Psychopaths have a remarkably poor sense of smell, according to a study published in 2012.
Researchers in Australia tested a theory that psychopathy may be linked to impaired smell ability. Both phenomena have been independently traced to dysfunction in part of the brain called the orbito-frontal complex (OFC).
Mehmet Mahmut and Richard Stevenson of the Department of Psychology at Sydney’s Macquarie University trialled the olfactory skills of 79 individuals, aged 19 to 21, who had been diagnosed as non-criminal psychopaths. Using “Sniffin’ Sticks” – 16 pens that contain different scents, such as orange, coffee, and leather – they found the participants had problems in correctly identifying the smell, and then discriminating it against a different odor. Those who scored highest on a standard scorecard of psychopathic traits did worst on both counts. The finding could be useful for identifying psychopaths, who are famously manipulative in the face of questioning, says the paper. “Olfactory measures represent a potentially interesting marker for psychopathic traits, because performance expectancies are unclear in odor tests and may therefore be less susceptible to attempts to fake ‘good’ or ‘bad’ responses.”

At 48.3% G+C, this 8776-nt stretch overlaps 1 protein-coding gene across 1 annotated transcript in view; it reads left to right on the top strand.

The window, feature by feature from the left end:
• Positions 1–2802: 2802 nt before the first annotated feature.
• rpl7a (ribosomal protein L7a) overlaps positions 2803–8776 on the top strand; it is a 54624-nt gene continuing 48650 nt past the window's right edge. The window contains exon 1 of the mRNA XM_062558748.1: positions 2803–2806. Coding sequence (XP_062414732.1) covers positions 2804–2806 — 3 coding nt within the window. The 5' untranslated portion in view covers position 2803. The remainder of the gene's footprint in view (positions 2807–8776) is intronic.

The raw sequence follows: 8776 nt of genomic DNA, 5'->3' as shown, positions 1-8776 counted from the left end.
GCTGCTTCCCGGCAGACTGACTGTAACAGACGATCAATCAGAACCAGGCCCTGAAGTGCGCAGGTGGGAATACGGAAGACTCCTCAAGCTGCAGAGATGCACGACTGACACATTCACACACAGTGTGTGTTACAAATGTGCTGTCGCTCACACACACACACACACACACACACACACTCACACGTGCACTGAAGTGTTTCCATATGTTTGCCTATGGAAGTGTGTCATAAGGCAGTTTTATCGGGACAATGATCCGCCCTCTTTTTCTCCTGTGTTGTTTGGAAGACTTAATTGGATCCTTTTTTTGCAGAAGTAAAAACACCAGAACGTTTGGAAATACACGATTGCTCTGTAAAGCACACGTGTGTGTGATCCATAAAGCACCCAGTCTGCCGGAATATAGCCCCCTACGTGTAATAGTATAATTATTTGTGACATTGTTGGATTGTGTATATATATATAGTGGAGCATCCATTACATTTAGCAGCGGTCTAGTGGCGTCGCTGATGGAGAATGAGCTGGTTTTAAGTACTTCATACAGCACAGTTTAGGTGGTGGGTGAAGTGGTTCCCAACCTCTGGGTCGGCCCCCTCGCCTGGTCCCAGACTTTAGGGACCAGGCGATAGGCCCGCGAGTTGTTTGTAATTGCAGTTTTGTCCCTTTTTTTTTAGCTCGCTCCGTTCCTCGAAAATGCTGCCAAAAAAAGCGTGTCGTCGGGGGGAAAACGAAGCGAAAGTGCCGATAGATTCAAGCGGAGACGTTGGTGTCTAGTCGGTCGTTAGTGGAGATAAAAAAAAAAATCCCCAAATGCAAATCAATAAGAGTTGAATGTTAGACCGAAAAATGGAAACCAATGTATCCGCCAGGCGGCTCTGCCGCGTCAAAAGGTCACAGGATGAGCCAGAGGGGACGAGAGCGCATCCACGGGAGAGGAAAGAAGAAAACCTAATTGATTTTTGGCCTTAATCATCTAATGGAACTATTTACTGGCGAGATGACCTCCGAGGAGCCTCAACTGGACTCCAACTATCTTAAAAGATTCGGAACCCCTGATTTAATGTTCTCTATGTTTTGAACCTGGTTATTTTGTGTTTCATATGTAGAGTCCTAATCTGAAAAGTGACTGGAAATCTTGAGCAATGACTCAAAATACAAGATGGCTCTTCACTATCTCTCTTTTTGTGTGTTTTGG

The OFC is a front part of the brain responsible for controlling impulses, planning and behaving in line with social norms. It also appears to be important in processing olfactory signals, although the precise function is unclear. The study makes clear that a poor sense of smell does not by itself mean that someone is a psychopath. Olfactory dysfunction can also occur in schizophrenia, Parkinson’s, and Alzheimer’s disease.